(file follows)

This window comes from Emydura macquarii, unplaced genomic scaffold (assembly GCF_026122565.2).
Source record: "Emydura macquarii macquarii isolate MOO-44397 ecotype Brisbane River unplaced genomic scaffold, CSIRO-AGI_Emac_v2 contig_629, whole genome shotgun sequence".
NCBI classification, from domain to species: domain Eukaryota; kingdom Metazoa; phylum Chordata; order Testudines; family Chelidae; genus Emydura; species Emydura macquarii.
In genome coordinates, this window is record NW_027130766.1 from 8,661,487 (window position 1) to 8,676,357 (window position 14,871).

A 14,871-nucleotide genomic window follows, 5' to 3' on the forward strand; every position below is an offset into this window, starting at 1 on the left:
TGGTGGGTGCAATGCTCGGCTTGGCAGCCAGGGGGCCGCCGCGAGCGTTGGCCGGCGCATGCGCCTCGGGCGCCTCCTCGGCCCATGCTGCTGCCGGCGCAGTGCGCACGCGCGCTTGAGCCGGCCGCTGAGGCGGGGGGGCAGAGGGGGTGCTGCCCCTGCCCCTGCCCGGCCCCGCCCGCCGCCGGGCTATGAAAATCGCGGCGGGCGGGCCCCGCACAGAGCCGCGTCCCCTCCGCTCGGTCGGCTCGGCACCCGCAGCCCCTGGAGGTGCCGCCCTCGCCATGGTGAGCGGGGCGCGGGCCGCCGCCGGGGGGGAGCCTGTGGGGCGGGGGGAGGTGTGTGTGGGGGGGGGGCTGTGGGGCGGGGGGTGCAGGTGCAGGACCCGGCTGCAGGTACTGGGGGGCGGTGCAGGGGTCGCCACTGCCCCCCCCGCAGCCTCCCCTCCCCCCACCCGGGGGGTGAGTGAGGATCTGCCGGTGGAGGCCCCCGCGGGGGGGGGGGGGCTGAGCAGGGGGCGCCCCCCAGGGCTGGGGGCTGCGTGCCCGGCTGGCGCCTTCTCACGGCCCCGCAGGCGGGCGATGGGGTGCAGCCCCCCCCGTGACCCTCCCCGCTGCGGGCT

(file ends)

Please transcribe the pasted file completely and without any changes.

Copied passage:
This window comes from Emydura macquarii, unplaced genomic scaffold (assembly GCF_026122565.2).
Source record: "Emydura macquarii macquarii isolate MOO-44397 ecotype Brisbane River unplaced genomic scaffold, CSIRO-AGI_Emac_v2 contig_629, whole genome shotgun sequence".
NCBI classification, from domain to species: domain Eukaryota; kingdom Metazoa; phylum Chordata; order Testudines; family Chelidae; genus Emydura; species Emydura macquarii.
In genome coordinates, this window is record NW_027130766.1 from 8,661,487 (window position 1) to 8,676,357 (window position 14,871).

A 14,871-nucleotide genomic window follows, 5' to 3' on the forward strand; every position below is an offset into this window, starting at 1 on the left:
TGGTGGGTGCAATGCTCGGCTTGGCAGCCAGGGGGCCGCCGCGAGCGTTGGCCGGCGCATGCGCCTCGGGCGCCTCCTCGGCCCATGCTGCTGCCGGCGCAGTGCGCACGCGCGCTTGAGCCGGCCGCTGAGGCGGGGGGGCAGAGGGGGTGCTGCCCCTGCCCCTGCCCGGCCCCGCCCGCCGCCGGGCTATGAAAATCGCGGCGGGCGGGCCCCGCACAGAGCCGCGTCCCCTCCGCTCGGTCGGCTCGGCACCCGCAGCCCCTGGAGGTGCCGCCCTCGCCATGGTGAGCGGGGCGCGGGCCGCCGCCGGGGGGGAGCCTGTGGGGCGGGGGGAGGTGTGTGTGGGGGGGGGGCTGTGGGGCGGGGGGTGCAGGTGCAGGACCCGGCTGCAGGTACTGGGGGGCGGTGCAGGGGTCGCCACTGCCCCCCCCGCAGCCTCCCCTCCCCCCACCCGGGGGGTGAGTGAGGATCTGCCGGTGGAGGCCCCCGCGGGGGGGGGGGGGCTGAGCAGGGGGCGCCCCCCAGGGCTGGGGGCTGCGTGCCCGGCTGGCGCCTTCTCACGGCCCCGCAGGCGGGCGATGGGGTGCAGCCCCCCCCGTGACCCTCCCCGCTGCGGGCT